2388: Connecting Vocabularies, The Diary
The following are selected excerpts from Stefan Umærus diary, originally written by hand day by day in the months preceding June 4th, 1989.
1989, 22nd of May, Monday.
Two days ago, from 10 o'clock Saturday the 20th of May, martial law was declared in Beijing, at present of no consequence. At dawn trucks with soldiers aimed for Beijing came from provinces in China. Figures vary: 500 vehicles, 10 000 soldiers - the BBC mentions several 100 000. Soldiers had not read newspapers for a week, did not know the situation and had been told in advance it was an exercise. The trucks were stopped by citizens of Beijing, mainly students, informing them of the situation. Soldiers had advanced as far as Gong Zhu Fen, a crossroad and subway station connecting the Changan Jie and the third ring road, but withdrew to suburban Beijing, and have still not advanced into the city center and Tiananmen square, where tens of thousands of students are on hunger strike.
On the 24th of April I, attended a rally at Bei Da, short for Beijing University. Student leaders called for a revitalization of Bei DA traditions in political campaigning. Representatives of various faculties where presented, some infighting occurred. The mood of the students gathered in the newly built sports arena was subdued, and mingled with fear, though the demands had widespread support. Walls in and outside Bei DA are covered with hand written bulletins and sometimes witty descriptions of the state of the country, using foreign cigarette covers and the like to describe the situation. What is the state of the people? CAMEL. What is the state of the Chinese business man? AMERICAN BLEND NO.1.
last days of April, I went to Hangzhou, where news were scarce about events
in Beijing, though the movement exists in many cities. On leaving Beijing,
I saw trucks loaded with soldiers heading north along the third ring road
- young boys with shaved heads, in green uniform and with blank faces.
Public transportation, buses and subways were overcrowded. Beijing buses
with normal rush hours capacity of 13 persons per square meter were overcrowded
and did not stop, people throwing bottles at them. I was later told, by
a friend, that this was the 38 army, jointly called in by the government
and military headquarters, not only because of student demonstrations,
but to prevent mutiny in Beijing regiments.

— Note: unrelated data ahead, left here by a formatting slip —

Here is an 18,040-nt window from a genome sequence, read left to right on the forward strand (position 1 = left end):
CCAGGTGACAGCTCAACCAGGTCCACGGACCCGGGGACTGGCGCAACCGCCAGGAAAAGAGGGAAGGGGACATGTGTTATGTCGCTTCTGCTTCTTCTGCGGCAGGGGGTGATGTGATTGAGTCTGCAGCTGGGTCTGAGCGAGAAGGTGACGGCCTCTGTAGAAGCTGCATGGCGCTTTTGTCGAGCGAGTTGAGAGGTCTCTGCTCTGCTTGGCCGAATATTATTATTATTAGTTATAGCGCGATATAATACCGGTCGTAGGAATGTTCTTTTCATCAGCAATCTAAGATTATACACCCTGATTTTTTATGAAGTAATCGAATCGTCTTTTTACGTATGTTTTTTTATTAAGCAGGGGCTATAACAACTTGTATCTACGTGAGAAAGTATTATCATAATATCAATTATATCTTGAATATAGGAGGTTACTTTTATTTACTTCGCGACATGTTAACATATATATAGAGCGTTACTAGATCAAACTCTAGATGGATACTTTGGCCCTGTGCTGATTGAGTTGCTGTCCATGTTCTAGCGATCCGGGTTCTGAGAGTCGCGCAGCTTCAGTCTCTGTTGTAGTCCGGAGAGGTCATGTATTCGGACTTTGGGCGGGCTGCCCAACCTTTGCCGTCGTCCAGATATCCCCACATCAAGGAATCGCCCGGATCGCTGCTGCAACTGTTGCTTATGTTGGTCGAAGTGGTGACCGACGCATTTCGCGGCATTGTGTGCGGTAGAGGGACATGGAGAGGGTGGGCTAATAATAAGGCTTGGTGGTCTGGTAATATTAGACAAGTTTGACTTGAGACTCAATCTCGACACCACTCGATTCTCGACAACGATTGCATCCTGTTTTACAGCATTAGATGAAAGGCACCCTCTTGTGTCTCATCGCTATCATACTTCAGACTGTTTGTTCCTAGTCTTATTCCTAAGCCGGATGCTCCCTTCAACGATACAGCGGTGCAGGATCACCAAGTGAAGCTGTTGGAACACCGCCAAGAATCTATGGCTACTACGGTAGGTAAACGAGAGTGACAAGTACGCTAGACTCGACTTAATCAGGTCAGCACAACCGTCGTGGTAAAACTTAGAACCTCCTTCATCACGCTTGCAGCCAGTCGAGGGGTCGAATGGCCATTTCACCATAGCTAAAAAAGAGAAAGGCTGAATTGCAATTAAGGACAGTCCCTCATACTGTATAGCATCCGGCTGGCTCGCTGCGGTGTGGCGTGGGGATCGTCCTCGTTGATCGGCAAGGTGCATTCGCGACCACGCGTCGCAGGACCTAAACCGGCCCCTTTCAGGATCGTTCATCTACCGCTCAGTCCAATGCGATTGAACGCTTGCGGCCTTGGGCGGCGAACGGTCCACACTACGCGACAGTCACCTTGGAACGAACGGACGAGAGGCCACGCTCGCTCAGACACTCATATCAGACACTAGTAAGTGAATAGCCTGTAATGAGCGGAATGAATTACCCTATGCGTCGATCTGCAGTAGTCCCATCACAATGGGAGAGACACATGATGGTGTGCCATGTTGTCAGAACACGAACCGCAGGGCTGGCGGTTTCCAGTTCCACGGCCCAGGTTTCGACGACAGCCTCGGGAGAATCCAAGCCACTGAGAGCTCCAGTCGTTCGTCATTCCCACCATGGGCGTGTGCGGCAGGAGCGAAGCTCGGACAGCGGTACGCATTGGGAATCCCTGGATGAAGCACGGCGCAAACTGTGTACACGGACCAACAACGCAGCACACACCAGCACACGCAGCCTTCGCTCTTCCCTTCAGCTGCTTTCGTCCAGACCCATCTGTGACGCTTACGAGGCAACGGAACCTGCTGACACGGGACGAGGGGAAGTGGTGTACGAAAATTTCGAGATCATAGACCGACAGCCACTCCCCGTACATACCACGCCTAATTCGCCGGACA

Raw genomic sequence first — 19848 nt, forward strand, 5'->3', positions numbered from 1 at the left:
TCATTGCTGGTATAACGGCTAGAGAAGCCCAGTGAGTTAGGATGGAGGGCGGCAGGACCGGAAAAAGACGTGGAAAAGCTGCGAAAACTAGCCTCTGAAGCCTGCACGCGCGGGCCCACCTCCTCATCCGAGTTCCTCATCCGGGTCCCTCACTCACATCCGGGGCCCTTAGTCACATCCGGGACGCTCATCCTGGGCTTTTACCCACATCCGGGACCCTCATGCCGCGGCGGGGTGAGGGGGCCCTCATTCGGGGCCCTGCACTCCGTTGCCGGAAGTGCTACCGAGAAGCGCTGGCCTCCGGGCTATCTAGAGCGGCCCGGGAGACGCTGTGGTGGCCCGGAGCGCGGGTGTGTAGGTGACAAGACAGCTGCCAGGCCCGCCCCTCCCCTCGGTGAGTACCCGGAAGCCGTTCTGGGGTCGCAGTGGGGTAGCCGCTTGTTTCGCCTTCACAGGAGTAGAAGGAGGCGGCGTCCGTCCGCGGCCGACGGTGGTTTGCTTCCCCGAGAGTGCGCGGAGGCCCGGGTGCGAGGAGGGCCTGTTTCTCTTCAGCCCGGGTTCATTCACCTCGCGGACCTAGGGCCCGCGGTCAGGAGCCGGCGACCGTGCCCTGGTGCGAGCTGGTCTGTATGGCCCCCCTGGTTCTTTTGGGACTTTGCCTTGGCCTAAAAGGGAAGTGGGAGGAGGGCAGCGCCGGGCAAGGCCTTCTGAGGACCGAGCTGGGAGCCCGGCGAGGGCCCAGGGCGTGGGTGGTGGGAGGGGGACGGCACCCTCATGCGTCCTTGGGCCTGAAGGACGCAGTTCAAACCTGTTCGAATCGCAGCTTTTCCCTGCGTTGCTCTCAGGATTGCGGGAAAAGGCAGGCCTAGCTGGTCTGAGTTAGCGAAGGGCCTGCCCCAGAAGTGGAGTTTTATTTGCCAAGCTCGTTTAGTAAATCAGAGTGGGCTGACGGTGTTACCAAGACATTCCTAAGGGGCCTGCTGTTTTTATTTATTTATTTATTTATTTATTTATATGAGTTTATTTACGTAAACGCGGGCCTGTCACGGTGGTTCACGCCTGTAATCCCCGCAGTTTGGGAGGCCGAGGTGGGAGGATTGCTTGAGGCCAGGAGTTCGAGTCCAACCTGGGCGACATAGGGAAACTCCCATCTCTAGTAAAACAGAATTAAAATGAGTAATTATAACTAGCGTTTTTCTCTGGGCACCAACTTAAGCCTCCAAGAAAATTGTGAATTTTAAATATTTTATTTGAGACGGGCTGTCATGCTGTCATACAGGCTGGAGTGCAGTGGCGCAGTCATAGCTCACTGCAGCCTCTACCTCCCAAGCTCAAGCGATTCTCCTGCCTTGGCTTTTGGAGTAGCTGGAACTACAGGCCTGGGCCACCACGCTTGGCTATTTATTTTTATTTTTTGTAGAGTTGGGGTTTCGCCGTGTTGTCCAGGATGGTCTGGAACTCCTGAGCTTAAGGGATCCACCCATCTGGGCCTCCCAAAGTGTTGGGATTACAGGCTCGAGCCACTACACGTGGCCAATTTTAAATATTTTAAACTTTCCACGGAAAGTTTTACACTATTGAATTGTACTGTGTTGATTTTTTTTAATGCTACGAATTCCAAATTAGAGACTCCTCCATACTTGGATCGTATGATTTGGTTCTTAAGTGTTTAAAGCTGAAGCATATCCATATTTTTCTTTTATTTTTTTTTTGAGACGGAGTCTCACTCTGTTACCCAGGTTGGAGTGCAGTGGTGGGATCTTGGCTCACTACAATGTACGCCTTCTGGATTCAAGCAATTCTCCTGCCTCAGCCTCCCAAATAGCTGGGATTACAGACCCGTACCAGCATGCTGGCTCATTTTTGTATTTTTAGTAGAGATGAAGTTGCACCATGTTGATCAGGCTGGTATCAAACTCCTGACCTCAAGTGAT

days and nights to come saw massive crowds streaming to Tiananmen, where
the square had the appearance of a refugee camp. Young students on hunger
strike were lying under temporary shelters - tents and umbrellas. They
were organized over the square in groups belonging to different institutes,
schools and universities, all under their own flag. Crows of curious and
supportive Beijing residents filled the pavements and nearby streets.
Bicycles were stacked in the corners of the square. Every second minute
an ambulance with screaming sirens shot through the crowd, helped through
by students forming chains, arm in arm.
the district in northwestern Beijing where universities and institutes
are concentrated, housing students by the thousands in squalid dormitories,
the white washed walls are black with finger prints, cement floors are
constantly dirty, trash piles up along the rows of thin doors, all numbered.
In austere cellar like rooms Chinese student live, often five to six in
one small room, where they share a table. Laundry dries on zigzag wires
strung between the beds.
weather, clear blue soft skies. At night no roadblocks are in the street.
Near the Shangrila Hotel, a small crowd is gathered outside a captured
trolley bus. A young woman ceaselessly reads texts through a small loudspeaker
attached to the bus window corner. The voice carries much poignancy, less
emotion, which is my general impression of student agitators in street
corners. In daytime at Tiananmen the square looks much the same as the
preceding days. The crowd has diminished in numbers and the piled up garbage
is more apparent. The Red Cross warns there is a risk of epidemics.
I spent most of the day at Tiananmen with a Chinese friend. He helps me translate texts on banners. Groups of demonstrators encircle the square. Demonstrators shout they will march till Li Peng has hanged himself. The French nursery rhyme "Frere Jacques" is given a new text:
"Deng Xiaoping, Li Peng, there is another scoundrel called Jiang Qing."
150 000 in troops are supposed to surround Beijing. It is very quiet and
calm at Bei Wai. The days are hot.
Spent day going nowhere. China Daily says the army is on duty in the city center, around the railway station and Tiananmen. I have not seen it though.
( Voice of America), says the 27th army used violence to take control
of Tiananmen, tanks running over bodies of citizens lying on the ground,
blocking the way. Tanks demolishing roadblocks, soldiers using automatic
rifles firing into the crowd leaving at least 100 dead and several hundred
wounded. Reports says soldiers were clearly prepared for more bloodshed,
children and elderly being among the dead and wounded.
The Chinese government declares the army has shown themselves to be pillars of the dictatorship of the proletariat, protecting the fruits of labor. The army attack is hailed as a great victory. The citizens at Tiananmen are declared to be class enemy, lawless, thugs and criminals engaged in counterrevolutionary activity.
Over the telephone one of my friends calls from Beijing Daxue, and tell me to leave the dormitory. "They are arresting people, it doesn't matter if they are foreigners or not. They are burning bodies in the square"